Global Defense is a unique shooting title, but pretty much plays as you would expect after what I said way above in the opening. Like most shooters, it moves from left to right and the majority of enemies from right to left (sometimes the missles or enemies come from below or above). In the defensive rounds, the missles come from the sides and up over you as if in an arc towards you. Let me explain those first before I go further. The game has a total of ten stages, two parts for each of the five levels. The first part of every level is called the “offensive half.” So says the manual, which is totally wrong, there are more like twenty levels, but I’ll get to that later. In the offensive half you move your satellite around and fire out missles, enemies and bases. Basic idea of a shooter, other than the controls. The controls are easy to get accustomed to and you even have a special feature in this title if you want to make it feel even more like you’re actually controlling a space craft. The basic controls are much different than one would expect. Essentially, when you hold down Button 1, you use the Directional Pad to move your satellite around. If you’re not holding it down, you only move the aimer. Thus, you have to juggle back and forth with moving your satellite and adjusting your aimer to take out any missles or what have you. Button 2 fires. If you want, you can also use two control pads at the same time, one for moving the satellite and the other for moving the aimer; in this mode you fire automatically. The latter is hard to adjust to but once you do movement and gameplay is smooth and quick. Nice touch.
So when you’re moving through the offensive half, you simply have to take out as many missles as possible or the missle meter at the bottom fills up and you lose since too many have struck the forcefield around the planet you’re orbiting. The problem I had was the power-ups and the shots you fire. First off, there are hardly any power-ups in this game and the ones you can pick up aren’t very impressive. One increases your speed, including your aimer, and the other somewhat increases your firing power, which I honestly didn’t notice a difference with. Then there’s another that lowers the missle meter if you’ve let a few pass by. That’s useful, but it doesn’t appear often enough to warrant a place in this game.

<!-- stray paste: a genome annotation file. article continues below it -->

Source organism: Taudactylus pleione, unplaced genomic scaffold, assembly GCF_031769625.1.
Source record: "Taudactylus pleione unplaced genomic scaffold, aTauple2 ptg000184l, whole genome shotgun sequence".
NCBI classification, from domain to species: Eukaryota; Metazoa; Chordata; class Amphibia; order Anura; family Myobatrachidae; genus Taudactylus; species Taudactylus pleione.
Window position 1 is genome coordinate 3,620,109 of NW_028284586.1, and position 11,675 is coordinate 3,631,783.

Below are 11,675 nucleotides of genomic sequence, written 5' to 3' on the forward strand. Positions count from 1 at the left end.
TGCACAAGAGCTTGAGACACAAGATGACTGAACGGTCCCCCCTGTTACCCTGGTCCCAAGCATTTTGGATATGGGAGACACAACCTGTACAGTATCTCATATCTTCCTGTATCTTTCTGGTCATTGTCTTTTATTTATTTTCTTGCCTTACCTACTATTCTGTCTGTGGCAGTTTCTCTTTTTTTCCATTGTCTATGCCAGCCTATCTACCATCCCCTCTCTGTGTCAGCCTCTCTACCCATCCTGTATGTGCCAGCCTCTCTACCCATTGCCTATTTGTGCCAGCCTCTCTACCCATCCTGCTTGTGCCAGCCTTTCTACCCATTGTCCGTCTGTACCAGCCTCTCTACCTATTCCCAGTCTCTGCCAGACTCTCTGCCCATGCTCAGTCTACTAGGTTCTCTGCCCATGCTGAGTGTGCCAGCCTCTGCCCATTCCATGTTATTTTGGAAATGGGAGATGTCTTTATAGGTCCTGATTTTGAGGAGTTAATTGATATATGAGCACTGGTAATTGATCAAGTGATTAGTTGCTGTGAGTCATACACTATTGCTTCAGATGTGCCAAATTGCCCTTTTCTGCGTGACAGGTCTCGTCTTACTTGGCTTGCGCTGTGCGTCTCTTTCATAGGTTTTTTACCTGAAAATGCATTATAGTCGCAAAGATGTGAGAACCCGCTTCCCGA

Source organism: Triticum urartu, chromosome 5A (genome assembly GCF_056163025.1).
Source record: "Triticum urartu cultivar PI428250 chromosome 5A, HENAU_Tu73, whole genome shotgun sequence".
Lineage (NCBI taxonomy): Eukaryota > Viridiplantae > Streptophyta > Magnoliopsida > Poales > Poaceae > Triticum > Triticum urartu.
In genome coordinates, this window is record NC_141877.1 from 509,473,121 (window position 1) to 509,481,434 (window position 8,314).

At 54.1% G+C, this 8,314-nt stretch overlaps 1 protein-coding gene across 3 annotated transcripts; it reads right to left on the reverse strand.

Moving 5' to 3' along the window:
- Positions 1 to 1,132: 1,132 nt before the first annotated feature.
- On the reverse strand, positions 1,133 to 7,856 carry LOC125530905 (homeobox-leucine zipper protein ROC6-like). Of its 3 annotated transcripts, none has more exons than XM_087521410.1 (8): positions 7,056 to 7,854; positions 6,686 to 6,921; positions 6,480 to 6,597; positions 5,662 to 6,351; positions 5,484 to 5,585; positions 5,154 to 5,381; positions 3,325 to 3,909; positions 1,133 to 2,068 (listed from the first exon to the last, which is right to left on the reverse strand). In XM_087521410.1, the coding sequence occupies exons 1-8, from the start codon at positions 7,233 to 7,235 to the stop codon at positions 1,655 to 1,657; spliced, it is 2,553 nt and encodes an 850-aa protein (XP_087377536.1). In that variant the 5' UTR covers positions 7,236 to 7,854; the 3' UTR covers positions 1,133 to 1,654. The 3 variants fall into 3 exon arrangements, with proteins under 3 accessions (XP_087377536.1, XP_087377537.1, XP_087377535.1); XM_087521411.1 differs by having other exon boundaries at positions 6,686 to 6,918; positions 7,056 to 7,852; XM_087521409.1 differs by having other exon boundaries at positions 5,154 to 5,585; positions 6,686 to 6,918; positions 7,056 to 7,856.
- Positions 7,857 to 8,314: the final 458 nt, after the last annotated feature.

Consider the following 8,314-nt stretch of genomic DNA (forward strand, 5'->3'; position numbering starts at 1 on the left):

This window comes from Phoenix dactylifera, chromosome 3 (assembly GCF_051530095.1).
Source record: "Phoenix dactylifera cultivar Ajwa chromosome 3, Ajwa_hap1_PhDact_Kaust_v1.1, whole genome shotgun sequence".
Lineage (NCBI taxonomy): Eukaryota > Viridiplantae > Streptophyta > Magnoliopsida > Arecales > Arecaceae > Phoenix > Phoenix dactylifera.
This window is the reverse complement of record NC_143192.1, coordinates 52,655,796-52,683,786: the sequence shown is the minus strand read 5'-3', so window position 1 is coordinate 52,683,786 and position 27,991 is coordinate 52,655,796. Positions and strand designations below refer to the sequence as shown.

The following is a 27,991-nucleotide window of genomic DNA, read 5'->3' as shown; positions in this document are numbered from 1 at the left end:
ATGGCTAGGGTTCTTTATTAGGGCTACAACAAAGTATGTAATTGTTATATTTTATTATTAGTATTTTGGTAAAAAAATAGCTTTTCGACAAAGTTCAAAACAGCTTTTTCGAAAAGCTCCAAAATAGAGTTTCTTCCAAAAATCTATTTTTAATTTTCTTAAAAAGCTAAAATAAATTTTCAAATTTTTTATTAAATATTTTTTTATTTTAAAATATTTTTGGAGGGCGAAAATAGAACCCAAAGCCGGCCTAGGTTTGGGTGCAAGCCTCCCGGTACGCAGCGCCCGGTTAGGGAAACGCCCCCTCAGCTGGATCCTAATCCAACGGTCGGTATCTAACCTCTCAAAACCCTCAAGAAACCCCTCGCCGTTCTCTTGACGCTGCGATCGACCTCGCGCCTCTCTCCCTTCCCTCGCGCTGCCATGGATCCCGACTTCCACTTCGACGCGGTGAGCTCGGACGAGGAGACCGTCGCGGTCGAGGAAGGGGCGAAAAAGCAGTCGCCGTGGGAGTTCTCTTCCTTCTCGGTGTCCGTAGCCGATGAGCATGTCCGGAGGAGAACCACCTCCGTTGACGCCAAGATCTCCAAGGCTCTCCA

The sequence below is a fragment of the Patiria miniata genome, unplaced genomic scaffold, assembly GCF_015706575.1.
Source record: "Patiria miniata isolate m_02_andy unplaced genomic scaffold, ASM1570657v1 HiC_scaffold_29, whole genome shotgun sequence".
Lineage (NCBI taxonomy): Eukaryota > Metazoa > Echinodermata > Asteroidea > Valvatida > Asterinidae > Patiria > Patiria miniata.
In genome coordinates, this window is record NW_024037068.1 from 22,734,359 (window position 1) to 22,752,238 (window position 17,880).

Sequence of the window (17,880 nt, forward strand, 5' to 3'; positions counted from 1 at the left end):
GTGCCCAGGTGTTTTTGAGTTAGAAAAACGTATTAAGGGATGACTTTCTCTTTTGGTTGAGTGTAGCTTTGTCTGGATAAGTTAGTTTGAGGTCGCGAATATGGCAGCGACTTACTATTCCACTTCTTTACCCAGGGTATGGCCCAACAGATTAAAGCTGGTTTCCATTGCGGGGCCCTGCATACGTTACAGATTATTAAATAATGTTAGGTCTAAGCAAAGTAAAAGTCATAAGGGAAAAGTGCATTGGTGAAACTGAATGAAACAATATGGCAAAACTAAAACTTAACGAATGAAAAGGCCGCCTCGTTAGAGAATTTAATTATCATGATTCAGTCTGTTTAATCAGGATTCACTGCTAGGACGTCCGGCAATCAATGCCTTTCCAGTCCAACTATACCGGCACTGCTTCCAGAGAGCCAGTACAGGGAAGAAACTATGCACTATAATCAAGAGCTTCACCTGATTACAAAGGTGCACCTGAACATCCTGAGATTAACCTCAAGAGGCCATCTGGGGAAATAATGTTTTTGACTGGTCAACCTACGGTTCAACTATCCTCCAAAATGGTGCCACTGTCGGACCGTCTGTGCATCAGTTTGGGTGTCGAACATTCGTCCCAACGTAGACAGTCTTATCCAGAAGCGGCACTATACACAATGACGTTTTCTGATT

Second, there’s the issue of the firing, and why this game is like Missle Command. When you fire, the bullets don’t destroy your targets directly, only the energy cloud left from each shot destroys an enemy. This can be annoying, because if something is drawing close to you you have to quickly move the aimer, which doesn’t move fast enough to begin with, and then fire in front of you to make sure you take them out. This doesn’t sound like a problem, but trust me it is until you get moderately used to it. When you first play this you’ll die numerous times from enemies that draw too close and the inclination that you just have to shoot at them because it feels like that’s how it should be. Since the bullets release an energy cloud only in relation to the aimer, you have to learn to pay attention to how far it is and how far the enemy is from where you’re firing, because they might just pass by where you shoot without being destroyed. Wouldn’t a laser just kill anything in its path to begin with?